Yesterday as I was going up the escalator out of Union Station, where my daily commuter train arrives, my path crossed with a man I haven't seen in at least a year. His name is James. He has the darkest black skin I have ever seen. He is rail thin, has a round nose, and gray, skin-short hair that is usually covered by a hat. He has giant, watery, dark-brown eyes. He is homeless and a heroin addict. I used to talk to him frequently and when we talked about his hunger and need for shelter and warmth, I felt God between us. The last time I saw him, I asked him how he was and he wrote me a note in shaky hand-writing, telling me he had fallen and hit his head, resulting in brain damage and brain surgery. He pulled up his hat, revealing a long, healing scar. He could no longer talk. Yesterday, as we passed each other, me on the rising escalator, him walking down the stairs, our eyes locked and I turned my body as the escalator continued up to keep eye contact. I said hello to him, asking him how he was, over the rush-hour sounds. He just nodded and stared at me without a voice, all of his pain and need and ache carried in his watery eyes. There was no smile.
As I kept walking to the office, James' eyes haunted me. They reminded me of something or someone, but I couldn't quite place what it was. Something inside me was disturbed too. Was it that he had no voice in a world of sounds? Was it just that I was filled with compassion for this man whose one and only life is this way? Was it guilt that I couldn't possibly provide help that would last? Was it that I passed two other men as I walked who I also know to be homeless and addicted? For an hour I wrestled with why this time, this brief encounter stuck so deeply.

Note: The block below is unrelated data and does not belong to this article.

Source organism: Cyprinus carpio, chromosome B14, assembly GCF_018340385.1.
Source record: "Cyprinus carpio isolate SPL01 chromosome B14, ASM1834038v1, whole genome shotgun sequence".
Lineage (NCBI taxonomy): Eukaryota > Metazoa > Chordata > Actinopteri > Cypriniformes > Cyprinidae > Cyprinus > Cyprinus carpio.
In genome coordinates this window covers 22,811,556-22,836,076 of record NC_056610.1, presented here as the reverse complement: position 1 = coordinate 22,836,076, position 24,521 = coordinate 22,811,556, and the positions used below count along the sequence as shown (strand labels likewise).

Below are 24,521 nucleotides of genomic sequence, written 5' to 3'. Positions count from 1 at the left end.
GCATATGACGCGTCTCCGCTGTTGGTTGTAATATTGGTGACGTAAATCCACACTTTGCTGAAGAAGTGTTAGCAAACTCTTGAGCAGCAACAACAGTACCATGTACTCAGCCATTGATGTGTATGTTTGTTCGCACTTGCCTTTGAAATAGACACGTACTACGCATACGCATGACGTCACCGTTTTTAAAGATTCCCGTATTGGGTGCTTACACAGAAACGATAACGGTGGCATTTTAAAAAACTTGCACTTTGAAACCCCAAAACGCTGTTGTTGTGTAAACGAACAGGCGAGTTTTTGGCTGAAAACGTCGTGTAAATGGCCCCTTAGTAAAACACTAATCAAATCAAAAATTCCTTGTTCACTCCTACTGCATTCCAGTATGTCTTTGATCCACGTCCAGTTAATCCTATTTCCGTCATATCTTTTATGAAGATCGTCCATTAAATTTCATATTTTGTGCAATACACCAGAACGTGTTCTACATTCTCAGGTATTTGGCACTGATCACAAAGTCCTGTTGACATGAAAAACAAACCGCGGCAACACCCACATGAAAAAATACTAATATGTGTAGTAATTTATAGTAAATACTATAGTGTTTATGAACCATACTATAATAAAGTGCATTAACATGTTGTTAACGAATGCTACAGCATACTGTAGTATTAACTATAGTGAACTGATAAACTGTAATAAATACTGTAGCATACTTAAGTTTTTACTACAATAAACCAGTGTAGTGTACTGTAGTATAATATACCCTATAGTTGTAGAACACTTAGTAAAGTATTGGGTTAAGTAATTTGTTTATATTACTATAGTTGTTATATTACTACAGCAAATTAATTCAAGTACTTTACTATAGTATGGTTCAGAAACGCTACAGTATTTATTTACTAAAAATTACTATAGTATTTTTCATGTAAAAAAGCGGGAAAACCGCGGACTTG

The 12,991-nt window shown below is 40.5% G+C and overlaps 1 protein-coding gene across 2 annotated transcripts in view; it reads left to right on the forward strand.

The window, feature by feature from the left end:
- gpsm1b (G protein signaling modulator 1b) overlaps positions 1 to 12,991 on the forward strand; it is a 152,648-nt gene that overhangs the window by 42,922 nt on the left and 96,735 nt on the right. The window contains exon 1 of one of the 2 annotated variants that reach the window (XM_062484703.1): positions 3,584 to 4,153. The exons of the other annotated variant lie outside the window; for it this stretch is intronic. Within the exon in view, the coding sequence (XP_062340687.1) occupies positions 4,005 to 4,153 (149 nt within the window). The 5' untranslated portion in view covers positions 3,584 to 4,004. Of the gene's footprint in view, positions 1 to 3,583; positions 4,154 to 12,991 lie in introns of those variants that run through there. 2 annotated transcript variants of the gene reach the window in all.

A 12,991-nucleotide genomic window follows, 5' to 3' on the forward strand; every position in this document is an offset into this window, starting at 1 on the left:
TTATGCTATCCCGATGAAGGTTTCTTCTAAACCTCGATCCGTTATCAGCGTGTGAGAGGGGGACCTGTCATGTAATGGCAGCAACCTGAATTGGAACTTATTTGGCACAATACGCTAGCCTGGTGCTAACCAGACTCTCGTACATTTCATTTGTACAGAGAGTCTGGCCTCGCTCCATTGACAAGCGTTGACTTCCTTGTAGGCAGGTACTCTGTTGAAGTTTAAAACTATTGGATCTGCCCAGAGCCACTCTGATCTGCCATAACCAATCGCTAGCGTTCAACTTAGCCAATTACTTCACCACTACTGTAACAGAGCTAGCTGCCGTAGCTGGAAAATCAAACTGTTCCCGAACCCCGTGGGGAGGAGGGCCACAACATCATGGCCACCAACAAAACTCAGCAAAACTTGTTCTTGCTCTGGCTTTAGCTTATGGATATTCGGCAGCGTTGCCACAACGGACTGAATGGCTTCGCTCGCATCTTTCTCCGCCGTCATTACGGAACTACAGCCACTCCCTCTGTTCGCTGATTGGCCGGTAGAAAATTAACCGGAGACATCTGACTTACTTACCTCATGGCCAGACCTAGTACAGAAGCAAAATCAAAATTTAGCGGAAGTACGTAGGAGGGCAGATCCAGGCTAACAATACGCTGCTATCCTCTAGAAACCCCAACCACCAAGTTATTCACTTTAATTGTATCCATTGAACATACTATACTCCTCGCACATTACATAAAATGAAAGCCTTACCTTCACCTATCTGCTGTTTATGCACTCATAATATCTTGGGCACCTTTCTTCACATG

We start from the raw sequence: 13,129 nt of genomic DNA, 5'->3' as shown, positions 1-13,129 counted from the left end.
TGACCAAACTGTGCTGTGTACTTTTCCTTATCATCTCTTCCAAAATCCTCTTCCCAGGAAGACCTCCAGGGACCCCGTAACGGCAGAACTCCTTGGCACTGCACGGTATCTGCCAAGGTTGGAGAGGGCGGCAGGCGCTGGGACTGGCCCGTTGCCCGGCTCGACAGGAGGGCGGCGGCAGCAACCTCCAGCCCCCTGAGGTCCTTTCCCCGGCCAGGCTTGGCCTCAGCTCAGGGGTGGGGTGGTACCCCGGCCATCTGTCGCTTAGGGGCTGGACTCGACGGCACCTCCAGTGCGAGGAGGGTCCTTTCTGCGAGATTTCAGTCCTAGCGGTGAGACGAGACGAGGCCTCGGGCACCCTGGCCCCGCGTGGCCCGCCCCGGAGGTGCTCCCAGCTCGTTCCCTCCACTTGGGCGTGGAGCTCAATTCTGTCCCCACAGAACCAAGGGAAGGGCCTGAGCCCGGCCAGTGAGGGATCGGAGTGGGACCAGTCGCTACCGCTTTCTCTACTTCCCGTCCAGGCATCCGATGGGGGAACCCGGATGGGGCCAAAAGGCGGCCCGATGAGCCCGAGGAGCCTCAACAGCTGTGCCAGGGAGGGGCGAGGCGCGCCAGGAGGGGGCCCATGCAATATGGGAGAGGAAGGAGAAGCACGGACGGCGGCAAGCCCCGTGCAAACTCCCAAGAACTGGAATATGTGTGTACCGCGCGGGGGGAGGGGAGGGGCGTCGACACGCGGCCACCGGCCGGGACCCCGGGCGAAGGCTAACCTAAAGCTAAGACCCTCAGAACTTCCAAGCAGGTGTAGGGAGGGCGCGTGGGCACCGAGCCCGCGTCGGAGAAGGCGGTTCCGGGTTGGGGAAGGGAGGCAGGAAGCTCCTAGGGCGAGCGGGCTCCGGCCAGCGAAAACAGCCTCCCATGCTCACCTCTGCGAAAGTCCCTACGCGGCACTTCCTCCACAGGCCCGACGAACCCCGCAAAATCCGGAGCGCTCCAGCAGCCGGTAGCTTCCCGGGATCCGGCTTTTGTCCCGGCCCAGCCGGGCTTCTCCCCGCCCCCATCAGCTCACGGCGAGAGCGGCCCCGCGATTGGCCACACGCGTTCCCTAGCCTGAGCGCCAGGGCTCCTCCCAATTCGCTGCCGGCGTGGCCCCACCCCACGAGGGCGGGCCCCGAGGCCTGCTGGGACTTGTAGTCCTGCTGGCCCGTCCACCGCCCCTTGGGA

And then I realized this with startling clarity: James' eyes, the seemingly endless need in them, reflected, in the second or two that mine met his, the need I saw in the eyes of a white, accomplished, respected, wealthy lawyer when we talked in a conference room last week. It was a chance encounter, the end of a meeting on work-related topics. His eyes, though lighter in color, also carried a seemingly endless need, water and emotion ready to spill out at any moment. These eyes had seen things far different from James'. They carried their own pain and need and ache. If you passed him on the street, or on an escalator, you wouldn't know. It would not be obvious. When we talked, though, and he acknowledged the deep longing of his soul, a kind of hunger and need for shelter, I felt God between us.
These men's eyes and the hunger I saw in them, I know these eyes. Sometimes I see them in the mirror. Not all the time, but sometimes I look into them and somehow see more deeply than science could readily explain. They are calling out, reaching desperately with all their strength: "Jesus, Son of David, have mercy on me!" Then a question comes; it is in the tears holding up the watery eyes, so clear, so true: "What do you want me to do for you?" The only answer that can be mustered then, so clear, so true: "Lord, I want to see. Heal me." (Luke 19:35-42)